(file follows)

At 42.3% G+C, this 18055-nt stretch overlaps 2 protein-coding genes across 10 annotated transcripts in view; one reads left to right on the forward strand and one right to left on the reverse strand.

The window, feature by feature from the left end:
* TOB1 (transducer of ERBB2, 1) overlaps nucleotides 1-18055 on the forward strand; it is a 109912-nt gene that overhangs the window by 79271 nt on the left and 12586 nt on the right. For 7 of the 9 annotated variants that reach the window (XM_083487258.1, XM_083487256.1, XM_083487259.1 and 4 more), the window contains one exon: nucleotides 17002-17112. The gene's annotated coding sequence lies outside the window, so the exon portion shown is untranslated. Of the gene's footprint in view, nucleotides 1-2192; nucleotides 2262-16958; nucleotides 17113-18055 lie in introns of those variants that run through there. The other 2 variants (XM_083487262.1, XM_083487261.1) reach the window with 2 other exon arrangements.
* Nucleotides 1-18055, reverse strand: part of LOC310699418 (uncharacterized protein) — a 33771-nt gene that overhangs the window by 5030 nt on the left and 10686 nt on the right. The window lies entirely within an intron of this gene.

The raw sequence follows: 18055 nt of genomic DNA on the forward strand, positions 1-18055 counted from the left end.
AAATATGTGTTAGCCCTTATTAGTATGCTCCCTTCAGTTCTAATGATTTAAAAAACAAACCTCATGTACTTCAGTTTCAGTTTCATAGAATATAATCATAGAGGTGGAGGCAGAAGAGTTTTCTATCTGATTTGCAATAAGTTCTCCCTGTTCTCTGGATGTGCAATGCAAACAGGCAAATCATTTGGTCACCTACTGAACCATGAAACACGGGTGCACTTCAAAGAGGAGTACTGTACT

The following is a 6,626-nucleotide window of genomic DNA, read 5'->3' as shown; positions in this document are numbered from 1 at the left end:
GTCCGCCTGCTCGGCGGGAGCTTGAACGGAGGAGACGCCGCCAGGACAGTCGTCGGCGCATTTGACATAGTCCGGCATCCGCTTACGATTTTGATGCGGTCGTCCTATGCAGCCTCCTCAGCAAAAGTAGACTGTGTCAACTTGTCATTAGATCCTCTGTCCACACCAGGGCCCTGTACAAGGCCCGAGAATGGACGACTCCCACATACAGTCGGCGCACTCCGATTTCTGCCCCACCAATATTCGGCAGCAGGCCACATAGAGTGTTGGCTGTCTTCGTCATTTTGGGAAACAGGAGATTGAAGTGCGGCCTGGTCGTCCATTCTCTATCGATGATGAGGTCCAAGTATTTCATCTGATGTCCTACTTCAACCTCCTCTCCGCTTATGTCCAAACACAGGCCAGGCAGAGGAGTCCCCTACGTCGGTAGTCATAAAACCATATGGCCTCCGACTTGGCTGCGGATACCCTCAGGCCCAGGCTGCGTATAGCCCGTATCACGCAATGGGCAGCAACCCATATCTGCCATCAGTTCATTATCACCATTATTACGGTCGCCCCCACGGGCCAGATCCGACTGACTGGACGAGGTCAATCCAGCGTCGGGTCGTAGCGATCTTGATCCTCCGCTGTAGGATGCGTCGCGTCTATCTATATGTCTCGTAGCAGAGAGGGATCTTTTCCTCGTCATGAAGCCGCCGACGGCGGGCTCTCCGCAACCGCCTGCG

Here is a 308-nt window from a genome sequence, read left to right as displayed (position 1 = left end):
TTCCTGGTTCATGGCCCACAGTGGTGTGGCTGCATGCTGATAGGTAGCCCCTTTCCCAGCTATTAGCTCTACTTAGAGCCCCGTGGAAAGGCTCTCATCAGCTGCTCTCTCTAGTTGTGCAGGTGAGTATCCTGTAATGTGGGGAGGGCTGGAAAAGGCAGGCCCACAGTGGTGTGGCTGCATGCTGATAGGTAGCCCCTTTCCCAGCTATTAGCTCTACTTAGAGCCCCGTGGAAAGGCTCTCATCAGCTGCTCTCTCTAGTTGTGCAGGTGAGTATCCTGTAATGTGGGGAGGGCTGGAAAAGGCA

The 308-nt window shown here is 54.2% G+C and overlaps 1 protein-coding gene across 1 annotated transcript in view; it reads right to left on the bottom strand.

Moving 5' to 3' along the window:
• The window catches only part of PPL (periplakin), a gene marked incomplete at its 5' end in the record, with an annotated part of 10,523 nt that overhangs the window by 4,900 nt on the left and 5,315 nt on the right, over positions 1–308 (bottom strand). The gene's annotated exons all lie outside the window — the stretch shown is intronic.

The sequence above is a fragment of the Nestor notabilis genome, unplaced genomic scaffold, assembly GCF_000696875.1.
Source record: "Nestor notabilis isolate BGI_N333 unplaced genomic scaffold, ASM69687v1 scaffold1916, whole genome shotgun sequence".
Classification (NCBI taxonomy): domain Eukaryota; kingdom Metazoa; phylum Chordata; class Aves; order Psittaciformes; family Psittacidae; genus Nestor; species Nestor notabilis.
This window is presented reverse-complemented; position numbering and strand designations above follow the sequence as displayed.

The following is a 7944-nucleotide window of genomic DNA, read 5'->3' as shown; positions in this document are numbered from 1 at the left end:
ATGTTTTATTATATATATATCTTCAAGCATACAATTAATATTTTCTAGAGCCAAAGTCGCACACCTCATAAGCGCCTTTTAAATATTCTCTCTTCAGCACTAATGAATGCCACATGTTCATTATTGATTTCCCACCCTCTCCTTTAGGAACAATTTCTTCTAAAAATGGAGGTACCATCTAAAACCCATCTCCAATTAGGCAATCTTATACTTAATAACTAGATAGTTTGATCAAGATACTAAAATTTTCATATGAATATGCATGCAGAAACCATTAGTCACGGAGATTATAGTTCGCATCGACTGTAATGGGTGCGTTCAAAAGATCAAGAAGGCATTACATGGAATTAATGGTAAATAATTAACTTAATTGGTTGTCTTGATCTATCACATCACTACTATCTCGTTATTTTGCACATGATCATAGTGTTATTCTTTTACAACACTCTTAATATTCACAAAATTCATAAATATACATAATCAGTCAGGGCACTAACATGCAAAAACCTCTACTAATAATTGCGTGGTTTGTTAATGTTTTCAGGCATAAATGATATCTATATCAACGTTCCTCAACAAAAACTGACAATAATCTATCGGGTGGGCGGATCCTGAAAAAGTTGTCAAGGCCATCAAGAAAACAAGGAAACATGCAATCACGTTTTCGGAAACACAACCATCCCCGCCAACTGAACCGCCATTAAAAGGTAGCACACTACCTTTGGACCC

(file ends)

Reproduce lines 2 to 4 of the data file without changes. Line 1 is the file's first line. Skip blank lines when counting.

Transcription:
The window, feature by feature from the left end:
* TOB1 (transducer of ERBB2, 1) overlaps nucleotides 1-18055 on the forward strand; it is a 109912-nt gene that overhangs the window by 79271 nt on the left and 12586 nt on the right. For 7 of the 9 annotated variants that reach the window (XM_083487258.1, XM_083487256.1, XM_083487259.1 and 4 more), the window contains one exon: nucleotides 17002-17112. The gene's annotated coding sequence lies outside the window, so the exon portion shown is untranslated. Of the gene's footprint in view, nucleotides 1-2192; nucleotides 2262-16958; nucleotides 17113-18055 lie in introns of those variants that run through there. The other 2 variants (XM_083487262.1, XM_083487261.1) reach the window with 2 other exon arrangements.
* Nucleotides 1-18055, reverse strand: part of LOC310699418 (uncharacterized protein) — a 33771-nt gene that overhangs the window by 5030 nt on the left and 10686 nt on the right. The window lies entirely within an intron of this gene.